People living in red states tend to be more generous than people living in blue states. That is the conclusion that one may have upon reading the Chronicle of Philanthropy report “The Politics of Giving”.
The report states, “The nation’s sharp political divide can provide a clue to fundraisers: The eight states that ranked highest in The Chronicle‘s analysis voted for John McCain in the last presidential contest while the seven lowest-ranking states supported Barack Obama.”
Here is the chart that accompanies the report:
An ABC News story *states the following:
Which states are more generous about giving money to charities? Red or blue states? A report by The Chronicle of Philanthropy, “How America Gives,” uses the most recent available IRS data from 2008 to find out.
The answer, according to the report, is that people in Republican-leaning states give somewhat more, mostly because of religious ties. The Chronicle studied individual tax returns and studied demographic characteristics such as religion and political affiliation. The report found that states that were in favor of the 2008 presidential candidate John McCain gave higher percentages of discretionary income toward charities.
[*UPDATE: The link to the ABC News story no longer works. ]
The ABC News story includes the following chart:
On his website, U.S. radio personality Neal Boortz says the following about the above-cited statistics:
A new study has been released by the Chronicle of Philanthropy on charitable giving in the United States. Based on IRS data from 2008, what it boils down to is this: Conservatives are more charitable people. They voluntarily give away more of their earnings than liberals.
On a website that features discussion boards, I started a discussion thread about the above-cited philanthropy statistics. I asked, “Do these statistics mean anything significant?”
The response that I received depended on whether the one responding was a conservative or a liberal. One known liberal responded by saying, “How much one is already struggling before they give probably plays a factor.”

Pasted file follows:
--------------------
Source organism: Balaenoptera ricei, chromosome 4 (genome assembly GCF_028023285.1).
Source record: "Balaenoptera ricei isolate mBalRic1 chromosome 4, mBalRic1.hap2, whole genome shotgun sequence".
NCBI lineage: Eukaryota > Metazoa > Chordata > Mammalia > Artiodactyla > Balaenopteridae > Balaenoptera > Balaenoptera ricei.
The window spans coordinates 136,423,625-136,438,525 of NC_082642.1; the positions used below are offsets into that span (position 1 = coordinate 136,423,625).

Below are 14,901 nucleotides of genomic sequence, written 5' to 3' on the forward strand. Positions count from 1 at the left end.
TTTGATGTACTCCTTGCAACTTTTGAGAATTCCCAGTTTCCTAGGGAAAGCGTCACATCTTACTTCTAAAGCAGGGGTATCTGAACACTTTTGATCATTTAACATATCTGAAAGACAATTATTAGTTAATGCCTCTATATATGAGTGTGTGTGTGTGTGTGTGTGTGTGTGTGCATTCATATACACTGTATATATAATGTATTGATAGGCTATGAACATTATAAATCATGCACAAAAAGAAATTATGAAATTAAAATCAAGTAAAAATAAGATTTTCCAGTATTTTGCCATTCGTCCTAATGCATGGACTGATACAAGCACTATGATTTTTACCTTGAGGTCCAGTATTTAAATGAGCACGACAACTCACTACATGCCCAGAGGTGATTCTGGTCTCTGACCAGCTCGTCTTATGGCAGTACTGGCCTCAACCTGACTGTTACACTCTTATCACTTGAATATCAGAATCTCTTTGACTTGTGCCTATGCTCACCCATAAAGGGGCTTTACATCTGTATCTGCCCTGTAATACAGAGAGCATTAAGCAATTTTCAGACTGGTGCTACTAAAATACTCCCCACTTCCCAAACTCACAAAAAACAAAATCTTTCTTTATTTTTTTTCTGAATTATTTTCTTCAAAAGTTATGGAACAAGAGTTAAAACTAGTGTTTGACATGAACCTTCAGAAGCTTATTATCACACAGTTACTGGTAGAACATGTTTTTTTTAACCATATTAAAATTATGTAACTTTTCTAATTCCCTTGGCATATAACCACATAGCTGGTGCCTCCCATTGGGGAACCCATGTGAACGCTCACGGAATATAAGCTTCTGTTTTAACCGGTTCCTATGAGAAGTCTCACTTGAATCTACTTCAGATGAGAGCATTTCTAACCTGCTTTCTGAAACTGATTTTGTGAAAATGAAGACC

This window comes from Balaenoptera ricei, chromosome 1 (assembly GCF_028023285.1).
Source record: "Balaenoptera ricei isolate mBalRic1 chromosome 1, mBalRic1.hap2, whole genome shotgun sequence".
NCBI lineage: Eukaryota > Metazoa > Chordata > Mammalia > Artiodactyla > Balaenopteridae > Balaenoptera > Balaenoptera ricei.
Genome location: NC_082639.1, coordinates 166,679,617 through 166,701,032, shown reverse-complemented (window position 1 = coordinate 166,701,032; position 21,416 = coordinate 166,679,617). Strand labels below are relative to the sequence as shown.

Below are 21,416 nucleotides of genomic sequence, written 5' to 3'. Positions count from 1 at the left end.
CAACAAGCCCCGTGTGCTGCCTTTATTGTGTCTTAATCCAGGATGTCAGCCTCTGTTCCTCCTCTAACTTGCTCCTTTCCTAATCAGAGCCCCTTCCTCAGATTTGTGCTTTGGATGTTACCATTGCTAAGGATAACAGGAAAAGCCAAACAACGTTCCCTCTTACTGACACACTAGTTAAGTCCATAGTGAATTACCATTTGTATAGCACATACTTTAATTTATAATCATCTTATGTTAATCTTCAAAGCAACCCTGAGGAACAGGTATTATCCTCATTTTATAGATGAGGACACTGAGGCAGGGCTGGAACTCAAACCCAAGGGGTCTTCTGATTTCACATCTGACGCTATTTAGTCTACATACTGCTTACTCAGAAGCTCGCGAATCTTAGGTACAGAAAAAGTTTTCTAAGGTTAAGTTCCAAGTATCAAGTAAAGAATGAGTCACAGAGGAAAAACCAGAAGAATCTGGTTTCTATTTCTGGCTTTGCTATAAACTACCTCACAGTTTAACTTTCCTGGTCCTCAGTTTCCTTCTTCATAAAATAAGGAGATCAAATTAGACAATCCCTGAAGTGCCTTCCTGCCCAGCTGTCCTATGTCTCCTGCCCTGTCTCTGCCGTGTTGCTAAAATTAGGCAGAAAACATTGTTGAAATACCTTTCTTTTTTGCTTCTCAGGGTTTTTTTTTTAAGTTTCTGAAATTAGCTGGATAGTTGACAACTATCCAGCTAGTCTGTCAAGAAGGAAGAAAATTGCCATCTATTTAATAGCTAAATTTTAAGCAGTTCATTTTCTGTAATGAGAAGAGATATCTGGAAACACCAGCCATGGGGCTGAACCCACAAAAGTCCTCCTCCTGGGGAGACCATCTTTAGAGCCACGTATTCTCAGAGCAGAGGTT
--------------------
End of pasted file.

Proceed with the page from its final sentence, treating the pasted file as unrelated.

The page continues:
Well, the claim of a correlation between poverty level and charitable giving won’t work.
Here is an excerpt from the Chronicle of Philanthropy report “America’s Generosity Divide“:
The rich aren’t the most generous. Middle-class Americans give a far bigger share of their discretionary income to charities than the rich. Households that earn $50,000 to $75,000 give an average of 7.6 percent of their discretionary income to charity, compared with an average of 4.2 percent for people who make $100,000 or more. In the Washington metropolitan area, for example, low- and middle-income communities like Suitland, Md., and Capitol Heights, Md., donate a much bigger share of discretionary income than do wealthier communities like Bethesda, Md., and McLean, Va.
So, the difference in giving between blue states and red states isn’t due to a difference in income level.
The Chronicle of Philanthropy’s statistics are based on data pertaining to the year 2008. According to those statistics, the state of Mississippi was the 2nd most generous state in 2008 in regards to charitable giving.
According to the U.S. Census Bureau, in the year 2008, the state of Mississippi was ranked #1 in poverty level, meaning that the state had the highest percentage of people living below the U.S. poverty level.
In contrast, the state of New Hampshire was ranked #50 in charitable giving and ranked #50 in poverty level.
So, the poorest state gave the second highest amount of charitable giving. The richest state gave the least in charitable giving.
Why is that?
Of course this doesn’t mean that there aren’t generous philanthropists in New England. It doesn’t mean selfishness is unknown on the right. What it does mean is that where people are encouraged to think that solving society’s ills is primarily a job for government, charity tends to evaporate. The politics of “compassion” isn’t the same as compassionate behavior. America’s generosity divide separates those who understand the difference from those who don’t.